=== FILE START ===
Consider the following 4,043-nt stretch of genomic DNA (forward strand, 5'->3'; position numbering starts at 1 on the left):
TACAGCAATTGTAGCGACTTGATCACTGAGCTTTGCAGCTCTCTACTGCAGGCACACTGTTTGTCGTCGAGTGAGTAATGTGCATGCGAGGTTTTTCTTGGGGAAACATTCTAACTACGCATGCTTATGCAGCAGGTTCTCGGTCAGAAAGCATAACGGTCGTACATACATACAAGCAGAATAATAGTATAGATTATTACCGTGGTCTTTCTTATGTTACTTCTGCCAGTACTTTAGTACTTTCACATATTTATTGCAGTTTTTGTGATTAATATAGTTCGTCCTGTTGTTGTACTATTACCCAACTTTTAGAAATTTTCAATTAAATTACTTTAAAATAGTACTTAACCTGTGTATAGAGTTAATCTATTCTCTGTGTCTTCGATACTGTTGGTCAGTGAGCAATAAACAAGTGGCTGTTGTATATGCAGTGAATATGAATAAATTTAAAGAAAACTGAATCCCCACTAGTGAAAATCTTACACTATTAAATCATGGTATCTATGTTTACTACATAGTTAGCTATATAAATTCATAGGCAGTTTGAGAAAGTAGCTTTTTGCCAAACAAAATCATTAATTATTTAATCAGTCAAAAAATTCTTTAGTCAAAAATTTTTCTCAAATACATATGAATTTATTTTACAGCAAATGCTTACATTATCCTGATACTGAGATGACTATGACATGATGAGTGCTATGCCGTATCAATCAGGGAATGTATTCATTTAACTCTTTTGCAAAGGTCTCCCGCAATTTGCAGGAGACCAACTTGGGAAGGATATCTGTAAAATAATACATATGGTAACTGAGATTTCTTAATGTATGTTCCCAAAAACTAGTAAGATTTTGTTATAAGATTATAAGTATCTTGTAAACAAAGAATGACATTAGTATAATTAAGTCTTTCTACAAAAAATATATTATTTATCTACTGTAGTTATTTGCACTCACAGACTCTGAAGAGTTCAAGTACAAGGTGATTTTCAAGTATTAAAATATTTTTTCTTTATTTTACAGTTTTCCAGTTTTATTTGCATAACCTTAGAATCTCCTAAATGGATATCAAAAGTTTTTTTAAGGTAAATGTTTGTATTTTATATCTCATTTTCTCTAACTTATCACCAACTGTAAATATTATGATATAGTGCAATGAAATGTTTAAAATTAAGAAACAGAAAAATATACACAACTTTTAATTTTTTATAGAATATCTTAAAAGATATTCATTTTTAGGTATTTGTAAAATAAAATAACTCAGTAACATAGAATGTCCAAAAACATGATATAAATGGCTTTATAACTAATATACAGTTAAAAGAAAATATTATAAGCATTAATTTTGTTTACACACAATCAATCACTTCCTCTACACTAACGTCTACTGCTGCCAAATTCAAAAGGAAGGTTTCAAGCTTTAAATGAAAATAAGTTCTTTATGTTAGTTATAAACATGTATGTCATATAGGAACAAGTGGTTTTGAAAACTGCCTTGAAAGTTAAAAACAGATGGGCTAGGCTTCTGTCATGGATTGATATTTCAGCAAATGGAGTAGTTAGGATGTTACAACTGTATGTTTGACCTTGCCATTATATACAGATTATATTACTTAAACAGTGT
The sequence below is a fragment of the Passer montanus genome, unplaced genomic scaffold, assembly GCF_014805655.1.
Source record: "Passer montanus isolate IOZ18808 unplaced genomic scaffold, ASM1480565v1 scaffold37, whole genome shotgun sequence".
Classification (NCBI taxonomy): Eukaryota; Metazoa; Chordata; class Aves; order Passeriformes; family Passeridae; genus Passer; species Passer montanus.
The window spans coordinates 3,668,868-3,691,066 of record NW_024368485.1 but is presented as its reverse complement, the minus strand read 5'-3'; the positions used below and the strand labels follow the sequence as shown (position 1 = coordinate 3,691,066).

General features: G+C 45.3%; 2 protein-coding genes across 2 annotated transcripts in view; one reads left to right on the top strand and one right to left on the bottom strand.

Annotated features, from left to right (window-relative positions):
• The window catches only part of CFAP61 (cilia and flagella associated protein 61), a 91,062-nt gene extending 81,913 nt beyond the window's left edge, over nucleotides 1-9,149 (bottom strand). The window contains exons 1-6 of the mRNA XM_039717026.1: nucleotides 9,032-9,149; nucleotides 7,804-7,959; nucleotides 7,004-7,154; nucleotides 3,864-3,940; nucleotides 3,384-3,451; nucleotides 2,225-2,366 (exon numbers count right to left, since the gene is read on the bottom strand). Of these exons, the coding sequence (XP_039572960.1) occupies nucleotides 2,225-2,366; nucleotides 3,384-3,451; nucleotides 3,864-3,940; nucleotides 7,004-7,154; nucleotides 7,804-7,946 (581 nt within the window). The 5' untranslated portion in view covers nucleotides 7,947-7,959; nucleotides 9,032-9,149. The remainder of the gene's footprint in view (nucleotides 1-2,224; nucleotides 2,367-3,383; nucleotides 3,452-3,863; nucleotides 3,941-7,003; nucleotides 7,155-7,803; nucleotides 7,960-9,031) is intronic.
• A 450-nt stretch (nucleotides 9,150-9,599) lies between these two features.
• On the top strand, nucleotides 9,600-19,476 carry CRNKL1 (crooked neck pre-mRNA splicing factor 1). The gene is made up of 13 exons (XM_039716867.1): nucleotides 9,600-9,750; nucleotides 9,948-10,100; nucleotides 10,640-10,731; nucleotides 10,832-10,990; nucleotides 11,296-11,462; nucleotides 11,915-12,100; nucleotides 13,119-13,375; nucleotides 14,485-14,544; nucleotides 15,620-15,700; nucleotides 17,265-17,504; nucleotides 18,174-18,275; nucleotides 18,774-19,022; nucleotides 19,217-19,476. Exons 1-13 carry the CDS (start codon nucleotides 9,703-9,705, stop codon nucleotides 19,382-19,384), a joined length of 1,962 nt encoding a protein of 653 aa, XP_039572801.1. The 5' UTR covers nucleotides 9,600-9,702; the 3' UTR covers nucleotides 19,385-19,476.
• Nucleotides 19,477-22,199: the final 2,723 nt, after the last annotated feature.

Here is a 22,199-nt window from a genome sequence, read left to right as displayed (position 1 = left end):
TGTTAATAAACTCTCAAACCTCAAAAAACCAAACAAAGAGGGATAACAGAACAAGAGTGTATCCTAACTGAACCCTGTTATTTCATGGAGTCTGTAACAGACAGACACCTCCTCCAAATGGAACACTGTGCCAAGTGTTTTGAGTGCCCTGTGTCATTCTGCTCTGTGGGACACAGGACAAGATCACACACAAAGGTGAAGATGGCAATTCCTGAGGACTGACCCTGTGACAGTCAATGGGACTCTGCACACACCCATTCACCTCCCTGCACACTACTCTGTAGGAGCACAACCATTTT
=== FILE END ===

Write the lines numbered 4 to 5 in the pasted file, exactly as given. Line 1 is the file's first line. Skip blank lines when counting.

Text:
Source record: "Passer montanus isolate IOZ18808 unplaced genomic scaffold, ASM1480565v1 scaffold37, whole genome shotgun sequence".
Classification (NCBI taxonomy): Eukaryota; Metazoa; Chordata; class Aves; order Passeriformes; family Passeridae; genus Passer; species Passer montanus.